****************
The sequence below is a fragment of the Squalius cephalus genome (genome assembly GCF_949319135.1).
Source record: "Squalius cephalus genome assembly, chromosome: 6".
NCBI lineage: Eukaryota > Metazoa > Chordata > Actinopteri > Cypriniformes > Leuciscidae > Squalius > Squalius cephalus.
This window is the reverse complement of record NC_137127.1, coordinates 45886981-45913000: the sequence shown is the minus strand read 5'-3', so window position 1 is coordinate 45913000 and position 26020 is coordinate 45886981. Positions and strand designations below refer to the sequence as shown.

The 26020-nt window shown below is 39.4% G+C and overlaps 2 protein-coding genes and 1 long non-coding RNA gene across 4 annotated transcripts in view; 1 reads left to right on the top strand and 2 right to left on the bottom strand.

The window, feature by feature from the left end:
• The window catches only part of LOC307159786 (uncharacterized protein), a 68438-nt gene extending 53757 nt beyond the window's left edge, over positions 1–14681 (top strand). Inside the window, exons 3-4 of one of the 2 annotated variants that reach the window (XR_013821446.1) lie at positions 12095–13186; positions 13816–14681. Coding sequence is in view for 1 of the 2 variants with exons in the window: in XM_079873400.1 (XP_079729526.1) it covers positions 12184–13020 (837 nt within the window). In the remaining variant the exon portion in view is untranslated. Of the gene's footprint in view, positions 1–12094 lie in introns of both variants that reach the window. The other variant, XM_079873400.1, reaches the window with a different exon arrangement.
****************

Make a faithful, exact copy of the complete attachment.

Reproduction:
The sequence below is a fragment of the Squalius cephalus genome (genome assembly GCF_949319135.1).
Source record: "Squalius cephalus genome assembly, chromosome: 6".
NCBI lineage: Eukaryota > Metazoa > Chordata > Actinopteri > Cypriniformes > Leuciscidae > Squalius > Squalius cephalus.
This window is the reverse complement of record NC_137127.1, coordinates 45886981-45913000: the sequence shown is the minus strand read 5'-3', so window position 1 is coordinate 45913000 and position 26020 is coordinate 45886981. Positions and strand designations below refer to the sequence as shown.

The 26020-nt window shown below is 39.4% G+C and overlaps 2 protein-coding genes and 1 long non-coding RNA gene across 4 annotated transcripts in view; 1 reads left to right on the top strand and 2 right to left on the bottom strand.

The window, feature by feature from the left end:
• The window catches only part of LOC307159786 (uncharacterized protein), a 68438-nt gene extending 53757 nt beyond the window's left edge, over positions 1–14681 (top strand). Inside the window, exons 3-4 of one of the 2 annotated variants that reach the window (XR_013821446.1) lie at positions 12095–13186; positions 13816–14681. Coding sequence is in view for 1 of the 2 variants with exons in the window: in XM_079873400.1 (XP_079729526.1) it covers positions 12184–13020 (837 nt within the window). In the remaining variant the exon portion in view is untranslated. Of the gene's footprint in view, positions 1–12094 lie in introns of both variants that reach the window. The other variant, XM_079873400.1, reaches the window with a different exon arrangement.